OfItMaybe wrote a dense little gloss, meditation, some thoughts, in reaction to my post about [gap] and the New sentence. His mention of ‘the blank page as variously intimidating or inviting, breathing room’ reminds me of Yra van Dijk‘s book (a published version of her Doctorate dissertation) Emptiness, emptiness that breathes: the typographical white in modern poetry (my translation, sadly the book, as far as I am aware is not available in English).
In her study Van Dijk – after analyses of four poets – distinguishes ten different functions of the use of white in poetry. I’m not going to recount them here (because I don’t remember them, and don’t have the book), but from what I gather now, her emphasis is more on the Void ‘behind’ language as some kind of emptiness as absence (as opposed to an infiinite generative potential of language). I once ordered the darn book and then sent it back. Oh well.
Also curious is that for Van Dijk a defining trait of poetry is apparently the more prominent role of white on the page (than in prose). Obviously this is true 90, 95 percent of the time. But euh, what about prose poetry, concrete poetry, sound poetry? I got that statement from her University website, I don’t buy that Van Dijk would be happy with such a facile delineation of her subject matter. Would like to have the book in hand and see for myself.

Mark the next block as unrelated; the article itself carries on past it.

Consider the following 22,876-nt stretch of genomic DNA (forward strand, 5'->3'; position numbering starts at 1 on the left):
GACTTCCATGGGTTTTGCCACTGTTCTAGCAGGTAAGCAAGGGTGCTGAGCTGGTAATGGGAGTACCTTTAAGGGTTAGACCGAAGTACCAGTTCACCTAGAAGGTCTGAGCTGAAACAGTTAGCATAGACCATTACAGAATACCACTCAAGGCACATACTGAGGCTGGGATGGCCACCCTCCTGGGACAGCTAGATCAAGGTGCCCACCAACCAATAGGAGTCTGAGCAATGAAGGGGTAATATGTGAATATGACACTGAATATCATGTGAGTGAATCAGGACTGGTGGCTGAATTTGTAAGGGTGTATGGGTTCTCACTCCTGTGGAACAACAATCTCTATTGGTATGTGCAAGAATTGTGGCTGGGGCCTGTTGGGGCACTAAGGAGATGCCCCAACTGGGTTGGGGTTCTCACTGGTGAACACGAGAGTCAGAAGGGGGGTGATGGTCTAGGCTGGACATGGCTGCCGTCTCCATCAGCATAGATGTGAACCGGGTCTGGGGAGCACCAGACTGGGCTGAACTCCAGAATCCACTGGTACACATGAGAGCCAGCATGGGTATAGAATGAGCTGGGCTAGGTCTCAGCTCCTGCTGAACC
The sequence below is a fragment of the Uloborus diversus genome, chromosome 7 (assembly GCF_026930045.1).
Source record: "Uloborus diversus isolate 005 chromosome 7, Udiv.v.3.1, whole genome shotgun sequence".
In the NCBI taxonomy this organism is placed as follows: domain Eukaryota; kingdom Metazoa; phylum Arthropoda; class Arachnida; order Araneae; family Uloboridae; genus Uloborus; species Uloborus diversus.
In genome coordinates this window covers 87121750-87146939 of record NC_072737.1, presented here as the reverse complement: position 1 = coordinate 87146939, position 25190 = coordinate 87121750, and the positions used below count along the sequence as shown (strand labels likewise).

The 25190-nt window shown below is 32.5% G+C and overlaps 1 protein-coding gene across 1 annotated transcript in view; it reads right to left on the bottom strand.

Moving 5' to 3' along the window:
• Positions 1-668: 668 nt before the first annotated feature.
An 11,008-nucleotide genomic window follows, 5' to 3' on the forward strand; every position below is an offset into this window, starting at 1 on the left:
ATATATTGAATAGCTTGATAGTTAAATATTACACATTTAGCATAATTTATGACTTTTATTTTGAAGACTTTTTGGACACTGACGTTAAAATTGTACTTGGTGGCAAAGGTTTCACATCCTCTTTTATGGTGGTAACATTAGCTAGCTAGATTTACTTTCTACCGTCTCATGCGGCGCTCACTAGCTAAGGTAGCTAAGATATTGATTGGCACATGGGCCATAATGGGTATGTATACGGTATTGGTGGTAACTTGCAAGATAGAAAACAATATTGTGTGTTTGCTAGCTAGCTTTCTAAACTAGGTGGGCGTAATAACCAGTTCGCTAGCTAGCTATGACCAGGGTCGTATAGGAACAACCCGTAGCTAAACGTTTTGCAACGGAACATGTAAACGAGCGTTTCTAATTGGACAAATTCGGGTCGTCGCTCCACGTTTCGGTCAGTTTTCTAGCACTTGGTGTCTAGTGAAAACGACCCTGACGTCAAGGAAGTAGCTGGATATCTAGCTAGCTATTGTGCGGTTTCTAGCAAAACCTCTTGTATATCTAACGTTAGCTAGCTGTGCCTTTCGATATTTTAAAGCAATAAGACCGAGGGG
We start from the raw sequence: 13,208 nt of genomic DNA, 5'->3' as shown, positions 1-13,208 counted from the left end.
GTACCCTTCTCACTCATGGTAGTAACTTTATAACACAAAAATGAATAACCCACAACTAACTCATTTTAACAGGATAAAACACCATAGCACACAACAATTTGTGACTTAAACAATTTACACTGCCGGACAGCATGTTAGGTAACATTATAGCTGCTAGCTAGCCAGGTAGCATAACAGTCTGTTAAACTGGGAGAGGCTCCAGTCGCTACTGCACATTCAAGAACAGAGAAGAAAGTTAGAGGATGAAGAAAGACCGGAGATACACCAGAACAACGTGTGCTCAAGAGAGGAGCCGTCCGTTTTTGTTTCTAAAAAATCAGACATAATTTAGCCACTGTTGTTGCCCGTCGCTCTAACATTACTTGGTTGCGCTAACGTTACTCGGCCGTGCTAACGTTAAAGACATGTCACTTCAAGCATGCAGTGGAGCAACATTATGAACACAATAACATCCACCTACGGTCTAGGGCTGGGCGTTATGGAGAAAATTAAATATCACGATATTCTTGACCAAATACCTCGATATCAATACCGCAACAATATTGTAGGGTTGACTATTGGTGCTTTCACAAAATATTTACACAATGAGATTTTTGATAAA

And what about Christian Bök’s Xenotext experiment, in which he plans to inject (or already has?) an alphabet into the genome of a bacterium? How will science and technology change how we think about poetry? Firstly, they lead to a hybridization of disciplines (poetry + art, architecture, music, and now even biology/gen-technology). Secondly, they complicate the question of what constitutes a language-act. I wonder what will become of poetry if/when(?) the Singularity ever happens.